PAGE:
Early papers that pioneered the concept of collecting comparative outcome data across countries within the haemophilia community informed the concept development for PROBE [14, 18]. Forty-eight delegates from 18 countries and a range of backgrounds within the haemophilia community (PWH, parents, caregivers, haemophilia specialists and researchers) gathered at the Haemophilia Experiences, Results and Opportunities Summit (HERO Summit). A workshop within the HERO Summit was dedicated to identifying and agreeing on key issues related to data capture, outcome measurement and assessment. Over 2 days, delegates discussed the lack of patient-reported outcome data and widely used PRO assessment tools to measure the full range of effects of comprehensive/expert care, home treatment and specific treatment regimens; identified opportunities and issues in developing a patient research framework for establishing appropriate metrics; listed and ranked outcomes important to PWH, health care professionals, governments and payers along with covariates to consider, surrogates and alternative data elements; and designed a framework to pilot a research project. Critical outcomes and relevant metrics of importance to the haemophilia community were identified (including quality of life, family burden, education/school, employment, treatment approaches, therapeutic outcomes and activities of daily living). These outcomes and related identified metrics provided the basis for the draft version of the PROBE questionnaire and feasibility study. The final core set of outcomes was ultimately determined through group discussion of all delegates. Table 1 summarizes the identified outcomes of importance and metrics to consider.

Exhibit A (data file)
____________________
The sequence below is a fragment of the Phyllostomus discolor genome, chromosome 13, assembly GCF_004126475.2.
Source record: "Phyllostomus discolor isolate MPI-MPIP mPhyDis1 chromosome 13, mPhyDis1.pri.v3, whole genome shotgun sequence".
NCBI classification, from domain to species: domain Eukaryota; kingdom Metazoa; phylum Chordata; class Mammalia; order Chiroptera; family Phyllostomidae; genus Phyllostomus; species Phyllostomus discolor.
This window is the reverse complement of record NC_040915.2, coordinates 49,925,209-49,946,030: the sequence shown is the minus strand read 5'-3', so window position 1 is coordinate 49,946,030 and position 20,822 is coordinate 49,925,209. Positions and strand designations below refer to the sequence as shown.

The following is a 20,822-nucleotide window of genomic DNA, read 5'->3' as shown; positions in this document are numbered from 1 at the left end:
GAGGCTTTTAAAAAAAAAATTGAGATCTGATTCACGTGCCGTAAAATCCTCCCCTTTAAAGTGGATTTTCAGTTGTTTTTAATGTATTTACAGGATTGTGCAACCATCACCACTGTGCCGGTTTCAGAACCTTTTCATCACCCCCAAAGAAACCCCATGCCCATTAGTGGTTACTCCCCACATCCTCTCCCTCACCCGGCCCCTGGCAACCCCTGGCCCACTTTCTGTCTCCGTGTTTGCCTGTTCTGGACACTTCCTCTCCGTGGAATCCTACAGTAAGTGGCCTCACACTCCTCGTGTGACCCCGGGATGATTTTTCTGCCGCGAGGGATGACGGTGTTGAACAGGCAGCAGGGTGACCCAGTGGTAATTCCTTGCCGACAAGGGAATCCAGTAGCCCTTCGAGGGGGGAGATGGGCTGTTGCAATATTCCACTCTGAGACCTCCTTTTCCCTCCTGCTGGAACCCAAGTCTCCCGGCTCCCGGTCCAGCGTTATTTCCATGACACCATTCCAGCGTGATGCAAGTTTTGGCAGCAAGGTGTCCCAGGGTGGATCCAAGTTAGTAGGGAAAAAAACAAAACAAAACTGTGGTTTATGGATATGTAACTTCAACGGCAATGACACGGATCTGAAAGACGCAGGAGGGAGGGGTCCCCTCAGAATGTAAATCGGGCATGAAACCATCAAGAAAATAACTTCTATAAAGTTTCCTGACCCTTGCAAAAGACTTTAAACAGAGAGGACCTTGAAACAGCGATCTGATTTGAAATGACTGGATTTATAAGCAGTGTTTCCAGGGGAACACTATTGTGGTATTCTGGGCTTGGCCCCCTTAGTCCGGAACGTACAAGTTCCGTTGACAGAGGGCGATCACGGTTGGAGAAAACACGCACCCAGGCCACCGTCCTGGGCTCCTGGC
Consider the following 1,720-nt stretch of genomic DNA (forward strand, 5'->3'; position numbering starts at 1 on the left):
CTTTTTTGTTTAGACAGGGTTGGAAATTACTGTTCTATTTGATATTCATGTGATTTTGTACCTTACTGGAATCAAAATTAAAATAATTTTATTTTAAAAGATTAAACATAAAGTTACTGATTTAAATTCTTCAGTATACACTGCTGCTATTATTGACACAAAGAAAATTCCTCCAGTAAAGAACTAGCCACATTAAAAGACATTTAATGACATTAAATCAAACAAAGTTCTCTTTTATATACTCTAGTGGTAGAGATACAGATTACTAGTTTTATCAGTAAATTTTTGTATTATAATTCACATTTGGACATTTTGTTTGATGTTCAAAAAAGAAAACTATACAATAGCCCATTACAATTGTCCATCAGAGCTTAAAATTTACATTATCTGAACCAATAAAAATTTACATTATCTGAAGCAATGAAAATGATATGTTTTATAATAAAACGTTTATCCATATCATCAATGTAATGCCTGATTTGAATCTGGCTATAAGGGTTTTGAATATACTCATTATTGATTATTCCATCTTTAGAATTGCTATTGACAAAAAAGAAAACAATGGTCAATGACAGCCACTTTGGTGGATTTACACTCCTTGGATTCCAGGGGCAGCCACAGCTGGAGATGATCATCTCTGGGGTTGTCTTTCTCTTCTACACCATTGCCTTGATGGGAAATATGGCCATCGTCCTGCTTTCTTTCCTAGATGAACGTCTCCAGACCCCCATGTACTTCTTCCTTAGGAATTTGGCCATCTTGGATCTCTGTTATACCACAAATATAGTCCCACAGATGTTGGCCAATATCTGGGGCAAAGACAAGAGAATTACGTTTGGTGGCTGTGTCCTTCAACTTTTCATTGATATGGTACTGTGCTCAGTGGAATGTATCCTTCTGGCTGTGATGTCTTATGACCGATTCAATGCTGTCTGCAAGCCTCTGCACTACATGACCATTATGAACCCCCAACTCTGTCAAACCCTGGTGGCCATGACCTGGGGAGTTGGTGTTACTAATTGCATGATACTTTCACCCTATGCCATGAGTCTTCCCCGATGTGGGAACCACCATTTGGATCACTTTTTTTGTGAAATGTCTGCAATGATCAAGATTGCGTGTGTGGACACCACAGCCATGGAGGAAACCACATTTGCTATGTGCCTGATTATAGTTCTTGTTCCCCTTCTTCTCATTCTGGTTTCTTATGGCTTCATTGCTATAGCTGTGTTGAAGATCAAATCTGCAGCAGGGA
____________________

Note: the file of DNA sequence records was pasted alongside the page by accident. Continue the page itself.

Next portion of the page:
Table 1

Summary of the outcomes of importance and metrics to consider

Outcomes of importance

Relevant metrics to consider